I: Individual social psychological processes



How humor can promote central-route persuasion: The role of ambivalence

Madelijn St rick

One of my students recently asked a group of research participants to watch a video of British comedian Russell Howard. The video shows Howard on stage, telling the true story of a 14-year-old boy who has terminal cancer. The boy’s parents send Howard an e-mail asking him to come and see the boy. During the visit, the boy turns out to have a great sense of humor. He shares with Howard a list of his favourite Russell Howard performances, including Mr Dildo, a TV show in which Howard dresses up in a six-foot-high phallus costume. The boy invites Howard to his funeral, and he asks Howard to come dressed as Mr Dildo. Russell hesitates but eventually agrees. By a miraculous turn of luck, however, the boy survives his cancer. At the end of the video, the boy joins Howard on stage, smiling broadly and dressed as Mr Dildo.

The research participants reported that they found the comedy piece very funny, but also ‘touching’ and ‘moving.’ It induced a reflective state in them. One participant reported the story had taught her ‘to celebrate life.’ Others wrote that the story convinced them that ‘people should plan their funerals’ and ‘humor is the best way to fight fear.’

The example suggests that comedy can make people think and change their perspective on serious issues. But which aspect of the story made this happen? Was it the humor? To what extent was it important that the story' also moved the viewers? Under what circumstances can humor persuade people to change their opinion about important matters?

Persuasion researchers generally assume that humor does not change people’s perspective on significant topics. This assumption is based on the idea that humor reduces motivation and ability to elaborate on messages and thereby precludes high-involvement persuasion. In this chapter, I challenge the generalisability of that position. I discuss theory' and evidence suggesting that humor can provoke mixed emotions (e.g., of sadness and joy). Research on ambivalence illustrates that the experience of mixed feelings mobilises effortful information processing. Based on these notions, I propose that to the extent humor elicits ambivalence, it encourages central-route processing and high-involvement persuasion.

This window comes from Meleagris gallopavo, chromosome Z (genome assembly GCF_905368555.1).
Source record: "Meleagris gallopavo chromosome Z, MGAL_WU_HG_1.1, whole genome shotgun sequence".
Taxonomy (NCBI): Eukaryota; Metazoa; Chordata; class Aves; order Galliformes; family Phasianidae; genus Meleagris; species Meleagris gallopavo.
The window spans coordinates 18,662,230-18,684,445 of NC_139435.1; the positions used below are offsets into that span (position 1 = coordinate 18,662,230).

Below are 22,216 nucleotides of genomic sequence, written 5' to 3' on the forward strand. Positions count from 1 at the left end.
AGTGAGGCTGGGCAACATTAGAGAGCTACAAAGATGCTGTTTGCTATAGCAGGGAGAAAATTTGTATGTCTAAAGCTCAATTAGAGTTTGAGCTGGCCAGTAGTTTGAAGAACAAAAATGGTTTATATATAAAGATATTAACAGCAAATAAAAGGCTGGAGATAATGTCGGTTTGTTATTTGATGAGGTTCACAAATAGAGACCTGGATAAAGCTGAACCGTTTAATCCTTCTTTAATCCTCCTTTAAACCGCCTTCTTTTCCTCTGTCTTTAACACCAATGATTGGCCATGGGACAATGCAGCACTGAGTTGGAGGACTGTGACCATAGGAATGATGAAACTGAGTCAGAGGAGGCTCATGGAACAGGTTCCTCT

I first review a research program illustrating the persuasive role of one-sided (i.e. purely positive) humor in advertising low-involvement products. I present studies showing that one-sided humor only persuades in low-involvement contexts, not in high-involvement contexts. Then, I provide preliminary evidence for the idea that two-sided humor (i.e. humor that elicits both positive and negative feelings) elicits effortful information processing and promotes high-involvement persuasion. The reviewed studies draw from a variety of communication settings, from advertising to political satire to stage comedy. I end with open questions and promising avenues for future research.

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